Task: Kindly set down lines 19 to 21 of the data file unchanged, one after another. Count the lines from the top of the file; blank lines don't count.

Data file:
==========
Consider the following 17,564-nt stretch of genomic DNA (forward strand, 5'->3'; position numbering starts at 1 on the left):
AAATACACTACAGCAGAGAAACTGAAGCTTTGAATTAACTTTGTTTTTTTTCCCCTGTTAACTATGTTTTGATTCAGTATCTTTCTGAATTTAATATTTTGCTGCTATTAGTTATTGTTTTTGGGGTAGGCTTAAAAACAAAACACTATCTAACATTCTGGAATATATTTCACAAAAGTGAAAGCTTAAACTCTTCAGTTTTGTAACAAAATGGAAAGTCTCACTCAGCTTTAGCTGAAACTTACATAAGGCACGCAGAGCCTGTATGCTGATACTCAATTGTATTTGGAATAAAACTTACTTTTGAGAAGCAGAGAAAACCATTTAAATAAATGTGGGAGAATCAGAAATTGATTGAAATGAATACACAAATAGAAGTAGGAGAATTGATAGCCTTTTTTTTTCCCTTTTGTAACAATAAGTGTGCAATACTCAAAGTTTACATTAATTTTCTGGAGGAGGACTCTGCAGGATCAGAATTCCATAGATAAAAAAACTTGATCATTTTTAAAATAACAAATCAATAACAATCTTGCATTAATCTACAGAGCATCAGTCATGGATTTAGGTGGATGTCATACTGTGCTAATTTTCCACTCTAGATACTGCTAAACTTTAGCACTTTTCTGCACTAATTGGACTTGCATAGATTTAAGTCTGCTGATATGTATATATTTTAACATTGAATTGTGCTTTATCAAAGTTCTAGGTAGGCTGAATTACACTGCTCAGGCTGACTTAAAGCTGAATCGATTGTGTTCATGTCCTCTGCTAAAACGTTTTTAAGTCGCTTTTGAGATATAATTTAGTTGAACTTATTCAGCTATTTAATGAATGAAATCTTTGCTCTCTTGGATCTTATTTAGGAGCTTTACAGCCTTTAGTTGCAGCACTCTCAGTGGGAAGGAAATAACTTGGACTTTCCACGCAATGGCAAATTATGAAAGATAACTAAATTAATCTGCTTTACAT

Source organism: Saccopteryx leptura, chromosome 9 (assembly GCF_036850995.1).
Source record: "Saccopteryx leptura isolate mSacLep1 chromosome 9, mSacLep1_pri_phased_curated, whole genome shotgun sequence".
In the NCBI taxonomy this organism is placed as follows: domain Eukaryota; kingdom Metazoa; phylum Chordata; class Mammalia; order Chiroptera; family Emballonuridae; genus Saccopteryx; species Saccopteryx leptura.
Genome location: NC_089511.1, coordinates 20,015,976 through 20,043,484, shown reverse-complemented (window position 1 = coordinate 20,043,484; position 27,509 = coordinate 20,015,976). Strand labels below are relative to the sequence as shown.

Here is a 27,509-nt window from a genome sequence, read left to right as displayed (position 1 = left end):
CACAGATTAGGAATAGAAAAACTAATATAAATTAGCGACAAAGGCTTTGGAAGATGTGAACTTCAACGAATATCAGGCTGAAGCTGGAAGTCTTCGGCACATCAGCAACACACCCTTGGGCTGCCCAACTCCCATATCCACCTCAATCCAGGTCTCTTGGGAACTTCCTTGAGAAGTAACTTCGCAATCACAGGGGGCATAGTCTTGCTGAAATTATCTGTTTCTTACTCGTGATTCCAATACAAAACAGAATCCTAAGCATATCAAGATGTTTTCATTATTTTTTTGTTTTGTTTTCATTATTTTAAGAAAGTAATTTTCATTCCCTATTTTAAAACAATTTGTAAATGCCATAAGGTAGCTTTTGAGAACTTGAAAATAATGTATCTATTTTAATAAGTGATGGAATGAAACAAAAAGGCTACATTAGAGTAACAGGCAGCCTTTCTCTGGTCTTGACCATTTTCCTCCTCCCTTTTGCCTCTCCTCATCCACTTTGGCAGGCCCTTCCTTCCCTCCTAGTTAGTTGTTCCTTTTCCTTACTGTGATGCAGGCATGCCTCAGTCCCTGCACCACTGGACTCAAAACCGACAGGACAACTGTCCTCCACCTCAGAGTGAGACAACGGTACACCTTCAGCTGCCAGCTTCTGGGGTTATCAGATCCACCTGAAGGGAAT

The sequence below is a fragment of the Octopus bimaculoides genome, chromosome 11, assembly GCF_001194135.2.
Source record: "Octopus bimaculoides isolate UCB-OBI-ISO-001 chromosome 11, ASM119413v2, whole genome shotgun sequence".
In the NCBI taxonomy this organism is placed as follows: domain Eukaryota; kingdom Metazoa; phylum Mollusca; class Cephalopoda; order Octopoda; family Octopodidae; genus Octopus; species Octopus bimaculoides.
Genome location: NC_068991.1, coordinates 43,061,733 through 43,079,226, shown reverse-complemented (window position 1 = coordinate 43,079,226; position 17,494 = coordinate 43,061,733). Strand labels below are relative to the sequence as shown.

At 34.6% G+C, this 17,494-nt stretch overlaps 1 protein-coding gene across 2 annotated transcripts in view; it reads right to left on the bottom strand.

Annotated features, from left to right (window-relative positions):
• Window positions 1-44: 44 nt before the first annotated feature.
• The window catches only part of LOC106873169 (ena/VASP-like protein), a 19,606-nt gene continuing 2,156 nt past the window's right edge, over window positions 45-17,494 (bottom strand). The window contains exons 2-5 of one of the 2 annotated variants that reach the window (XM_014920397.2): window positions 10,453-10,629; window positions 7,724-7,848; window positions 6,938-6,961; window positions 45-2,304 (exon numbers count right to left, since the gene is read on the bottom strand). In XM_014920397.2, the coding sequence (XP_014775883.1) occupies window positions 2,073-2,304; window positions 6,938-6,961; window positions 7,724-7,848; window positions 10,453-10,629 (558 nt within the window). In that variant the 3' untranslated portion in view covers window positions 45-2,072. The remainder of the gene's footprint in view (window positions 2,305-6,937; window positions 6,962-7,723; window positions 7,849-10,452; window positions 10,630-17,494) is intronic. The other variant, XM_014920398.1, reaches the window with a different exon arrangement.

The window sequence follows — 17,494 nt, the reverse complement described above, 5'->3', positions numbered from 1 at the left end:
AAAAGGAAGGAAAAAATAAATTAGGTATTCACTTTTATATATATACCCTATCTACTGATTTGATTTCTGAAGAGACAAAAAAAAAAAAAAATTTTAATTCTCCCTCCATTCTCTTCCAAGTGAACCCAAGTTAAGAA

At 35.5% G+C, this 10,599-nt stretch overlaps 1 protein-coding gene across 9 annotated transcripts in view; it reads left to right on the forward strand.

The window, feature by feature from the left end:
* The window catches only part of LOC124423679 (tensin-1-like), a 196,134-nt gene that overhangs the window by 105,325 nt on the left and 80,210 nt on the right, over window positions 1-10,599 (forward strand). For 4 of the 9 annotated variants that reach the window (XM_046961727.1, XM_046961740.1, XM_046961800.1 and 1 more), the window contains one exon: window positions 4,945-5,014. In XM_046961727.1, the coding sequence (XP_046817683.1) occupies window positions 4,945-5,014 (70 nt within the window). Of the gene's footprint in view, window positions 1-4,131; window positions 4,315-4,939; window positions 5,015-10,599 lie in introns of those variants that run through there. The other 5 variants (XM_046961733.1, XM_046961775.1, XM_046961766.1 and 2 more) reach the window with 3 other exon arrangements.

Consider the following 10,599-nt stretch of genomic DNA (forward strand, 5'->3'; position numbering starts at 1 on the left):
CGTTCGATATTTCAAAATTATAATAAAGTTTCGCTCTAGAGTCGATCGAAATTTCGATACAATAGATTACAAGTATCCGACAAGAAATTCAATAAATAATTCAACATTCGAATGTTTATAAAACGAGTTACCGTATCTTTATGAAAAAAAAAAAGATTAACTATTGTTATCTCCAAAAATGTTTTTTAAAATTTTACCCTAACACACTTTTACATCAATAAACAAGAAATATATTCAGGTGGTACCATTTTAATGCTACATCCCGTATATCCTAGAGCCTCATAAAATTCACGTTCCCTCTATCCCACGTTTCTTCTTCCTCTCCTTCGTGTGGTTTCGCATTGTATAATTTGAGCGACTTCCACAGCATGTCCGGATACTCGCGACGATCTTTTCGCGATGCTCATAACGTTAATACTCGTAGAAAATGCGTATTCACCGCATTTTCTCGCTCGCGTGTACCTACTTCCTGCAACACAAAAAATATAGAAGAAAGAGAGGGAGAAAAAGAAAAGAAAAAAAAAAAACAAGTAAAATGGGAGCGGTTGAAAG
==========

At 35.5% G+C, this 10,599-nt stretch overlaps 1 protein-coding gene across 9 annotated transcripts in view; it reads left to right on the forward strand.

The window, feature by feature from the left end:
* The window catches only part of LOC124423679 (tensin-1-like), a 196,134-nt gene that overhangs the window by 105,325 nt on the left and 80,210 nt on the right, over window positions 1-10,599 (forward strand). For 4 of the 9 annotated variants that reach the window (XM_046961727.1, XM_046961740.1, XM_046961800.1 and 1 more), the window contains one exon: window positions 4,945-5,014. In XM_046961727.1, the coding sequence (XP_046817683.1) occupies window positions 4,945-5,014 (70 nt within the window). Of the gene's footprint in view, window positions 1-4,131; window positions 4,315-4,939; window positions 5,015-10,599 lie in introns of those variants that run through there. The other 5 variants (XM_046961733.1, XM_046961775.1, XM_046961766.1 and 2 more) reach the window with 3 other exon arrangements.